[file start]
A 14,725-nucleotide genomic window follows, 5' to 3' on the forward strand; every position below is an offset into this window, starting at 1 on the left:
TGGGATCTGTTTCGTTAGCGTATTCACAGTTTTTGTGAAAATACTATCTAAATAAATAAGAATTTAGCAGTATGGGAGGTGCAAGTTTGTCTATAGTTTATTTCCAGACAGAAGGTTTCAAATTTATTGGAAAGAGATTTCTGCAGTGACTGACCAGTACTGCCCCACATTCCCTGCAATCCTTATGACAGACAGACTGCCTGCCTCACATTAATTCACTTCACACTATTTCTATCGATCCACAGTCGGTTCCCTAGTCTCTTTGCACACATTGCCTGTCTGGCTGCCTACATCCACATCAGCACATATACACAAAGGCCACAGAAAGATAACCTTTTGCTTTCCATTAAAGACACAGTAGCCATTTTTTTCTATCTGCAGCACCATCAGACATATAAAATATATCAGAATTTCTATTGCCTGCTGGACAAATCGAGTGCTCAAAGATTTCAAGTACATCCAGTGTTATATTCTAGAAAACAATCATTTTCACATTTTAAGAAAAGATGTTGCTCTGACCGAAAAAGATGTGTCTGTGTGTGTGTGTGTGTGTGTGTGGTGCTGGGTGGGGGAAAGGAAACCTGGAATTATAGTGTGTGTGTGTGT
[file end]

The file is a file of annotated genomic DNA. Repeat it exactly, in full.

A 14,725-nucleotide genomic window follows, 5' to 3' on the forward strand; every position below is an offset into this window, starting at 1 on the left:
TGGGATCTGTTTCGTTAGCGTATTCACAGTTTTTGTGAAAATACTATCTAAATAAATAAGAATTTAGCAGTATGGGAGGTGCAAGTTTGTCTATAGTTTATTTCCAGACAGAAGGTTTCAAATTTATTGGAAAGAGATTTCTGCAGTGACTGACCAGTACTGCCCCACATTCCCTGCAATCCTTATGACAGACAGACTGCCTGCCTCACATTAATTCACTTCACACTATTTCTATCGATCCACAGTCGGTTCCCTAGTCTCTTTGCACACATTGCCTGTCTGGCTGCCTACATCCACATCAGCACATATACACAAAGGCCACAGAAAGATAACCTTTTGCTTTCCATTAAAGACACAGTAGCCATTTTTTTCTATCTGCAGCACCATCAGACATATAAAATATATCAGAATTTCTATTGCCTGCTGGACAAATCGAGTGCTCAAAGATTTCAAGTACATCCAGTGTTATATTCTAGAAAACAATCATTTTCACATTTTAAGAAAAGATGTTGCTCTGACCGAAAAAGATGTGTCTGTGTGTGTGTGTGTGTGTGTGTGGTGCTGGGTGGGGGAAAGGAAACCTGGAATTATAGTGTGTGTGTGTGT